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Carlow County - Ireland Genealogical Projects (IGP TM)

Pat Purcell  Papers

Carlow Weekly News

Insubordination in The Workhouse.

By kind permission of Michael Purcell  12/2009

Carlow Weekly News 19th Feb. 1863.

Insubordination in The Workhouse.

Michael Walshe, Mary Helighan, Mary Costello and Ellen Esmonde , all inmates of the Workhouse were brought up charged with insubordination.

Mr. Kerr, Master of the Workhouse, when sworn deposed. ---At about seven o'clock on Friday night I was informed that there were some of the inmates outside the Workhouse wall.

On going out with the schoolmaster, I found Michael Walshe and Mary Helighan outside the gate. On enquiring how they got out, the gate-man told me that Walshe had forced his way out, and then the girl got out.

They would not return, although he (the gate-man) desired them frequently. I thought it my duty to lock them up in separate cells to punish them. At nine o'clock, I gave directions to send over a bed to Mary Helighan, and she would not take it. She threw out the bed clothes. On going over to the cells, these girls, Foster and Esmonde, put their heads out of the window of their dormitory, and commenced to curse in a most frightful manner. I desired them to go to their beds and cease.

In a few minutes I was going around the house, when I heard Foster encouraging Heligan to sing, and told her to sing so loud, so she would be heard in Dublin Street. I desired her to stop, and she did, but when pressed by Walshe she commenced again, and finished the song.

Several of the old women complained to me that they got no sleep.

Several people were congregated about the gate in consequence of the noise.

When Walshe heard the noise of the women he commenced battering the cell door with stones. There was no other person in the cell but himself.

I attribute the whole blame to the girl Foster. She is out of jail only a week, and when she was coming in the Guardians gave her a great caution.

Walshe---On the virture of your oath was it with a stone that I knocked the door?

Mr. Kerr---There were stones in the cell the next morning. In justice to him, I must say, that he stopped when I asked him, but he made use of very impertinent expressions.

Esmonde ---I have nothing to say only I made noise, and it was I who cursed.

Judge---Mary Foster, it appears that you are an old offender, and a person who has raised great disturbance in the Workhouse. You may depend upon it, we will not allow this to go any further. We will put you into prison for a month, with hard labour.

Walshe, you have been before the barrister, and this is not your first or second offence. We will give you a fortnight in prison with hard labour.

Helighan and Esmonde, it is your first offence, and we will send you to prison for a week with hard labour.


Carlow Weekly News 19th Feb. 1863.


John    ? was summoned for being drunk on the 7th, 9th, 10th and 11th of the present month and was fined 5 shillings with costs of £1 four shillings, or 48 hours imprisonment.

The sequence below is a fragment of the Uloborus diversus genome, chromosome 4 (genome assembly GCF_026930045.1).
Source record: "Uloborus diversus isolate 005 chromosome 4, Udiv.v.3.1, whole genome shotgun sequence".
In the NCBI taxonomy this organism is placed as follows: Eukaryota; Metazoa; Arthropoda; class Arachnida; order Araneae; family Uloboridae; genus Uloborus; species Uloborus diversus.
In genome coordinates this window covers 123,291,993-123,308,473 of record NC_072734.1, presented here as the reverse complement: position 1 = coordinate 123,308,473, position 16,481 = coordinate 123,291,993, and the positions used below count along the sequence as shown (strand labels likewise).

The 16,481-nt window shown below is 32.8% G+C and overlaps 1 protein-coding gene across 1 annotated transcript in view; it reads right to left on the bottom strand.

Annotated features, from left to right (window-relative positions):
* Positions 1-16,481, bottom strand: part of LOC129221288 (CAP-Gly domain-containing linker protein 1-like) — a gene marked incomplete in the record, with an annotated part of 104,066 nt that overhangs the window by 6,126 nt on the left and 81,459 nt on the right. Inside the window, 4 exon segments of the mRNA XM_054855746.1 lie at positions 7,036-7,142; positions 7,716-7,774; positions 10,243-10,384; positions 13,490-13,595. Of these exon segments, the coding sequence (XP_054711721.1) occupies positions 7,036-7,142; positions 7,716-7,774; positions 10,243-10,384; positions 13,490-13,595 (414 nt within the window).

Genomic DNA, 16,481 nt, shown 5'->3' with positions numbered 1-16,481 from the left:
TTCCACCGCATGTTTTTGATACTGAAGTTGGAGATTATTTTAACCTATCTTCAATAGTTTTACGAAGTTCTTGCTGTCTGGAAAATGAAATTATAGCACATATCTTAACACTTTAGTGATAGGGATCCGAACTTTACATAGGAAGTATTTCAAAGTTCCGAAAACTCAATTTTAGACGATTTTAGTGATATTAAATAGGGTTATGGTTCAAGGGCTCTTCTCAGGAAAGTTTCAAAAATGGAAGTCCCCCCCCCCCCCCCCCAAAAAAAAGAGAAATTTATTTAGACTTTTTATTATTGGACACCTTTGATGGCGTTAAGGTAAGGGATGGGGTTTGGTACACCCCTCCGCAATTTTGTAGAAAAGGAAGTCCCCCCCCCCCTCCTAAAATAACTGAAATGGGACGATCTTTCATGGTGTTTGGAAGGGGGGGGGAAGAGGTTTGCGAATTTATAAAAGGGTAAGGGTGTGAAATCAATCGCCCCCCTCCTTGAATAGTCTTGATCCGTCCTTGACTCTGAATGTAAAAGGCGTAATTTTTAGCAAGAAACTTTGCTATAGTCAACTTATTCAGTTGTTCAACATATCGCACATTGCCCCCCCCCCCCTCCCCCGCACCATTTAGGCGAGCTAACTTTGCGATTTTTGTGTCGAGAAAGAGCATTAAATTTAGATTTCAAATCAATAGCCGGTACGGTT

The above is a true and accurate transcript of the original document.

Transcribed by Jean Casey, 2010

William Curran.

Carlow Morning Post, Jan 1863.

William Curran of Rutland, Carlow summoned John Murphy for stealing his turnips. Mr. Malcomson who appeared for Curran said that Murphy was in the employment of Curran as a daily labourer, and Curran missed turnips from time to time. He was obliged to watch and on this evening he caught this man taking turnips. Curran was obliged to take this case as there was a considerable quantity of turnips taken from him this time back. William Curran stated that this man was in my employment for the last four years, on the 30th December, I went home for my supper and shortly after going home he saw Murphy in his field pulling turnips, he had hold of three of them by the tops, I approached him , he said "Oh Lord, Oh Lord, for a few turnips". Defendant (Murphy) ---I am those eight years in your employment, back and forward, and from that day to this did you ever see me in any robbery? Curran ---I know I didnít, you are very lazy at your work. Defendant---I was taking the turnips for my wife and child to eat, and for no other intention. Curran---His wife made no demand on me for wages. I paid his wages whenever it became due. Judge --- You are fined 10 shillings or a fortnight's imprisonment with hard labour. ~~~~~~~~~~~~~~~~~~~~~~~~~~~~~~~~~~~~~~~~~~~~~~~~~~~~~~~~~~~~~~~~~~~~

The above is a true and accurate transcript of the original document.

Transcribed by Jean Casey, 2010


To the Editor of the Carlow Weekly News.

Flattering Reception

19th Feb. 1863.


 ~ I shall feel much obliged if you will allow me, through the medium of your Paper, to express my acknowledgements and thanks, and those of Mr. Pack-Beresford, to the inhabitants of Carlow and its vicinity, for the very kind and flattering reception accorded to us on the marriage of my daughter. I assure you that it has made a deep impression on us all, and that the demonstrations of kindness and respect shown to us on that occasion, will never be effaced from our recollection ---

I remain your obedient servant, Robert Clayton-Browne, Browne's Hill, Carlow. ~~~~~~~~~~~~~~~~~~~~~~~~~~~~~~~~~~~~~~~~~

The above is a true and accurate transcript of the original document.

Transcribed by Jean Casey, 2010

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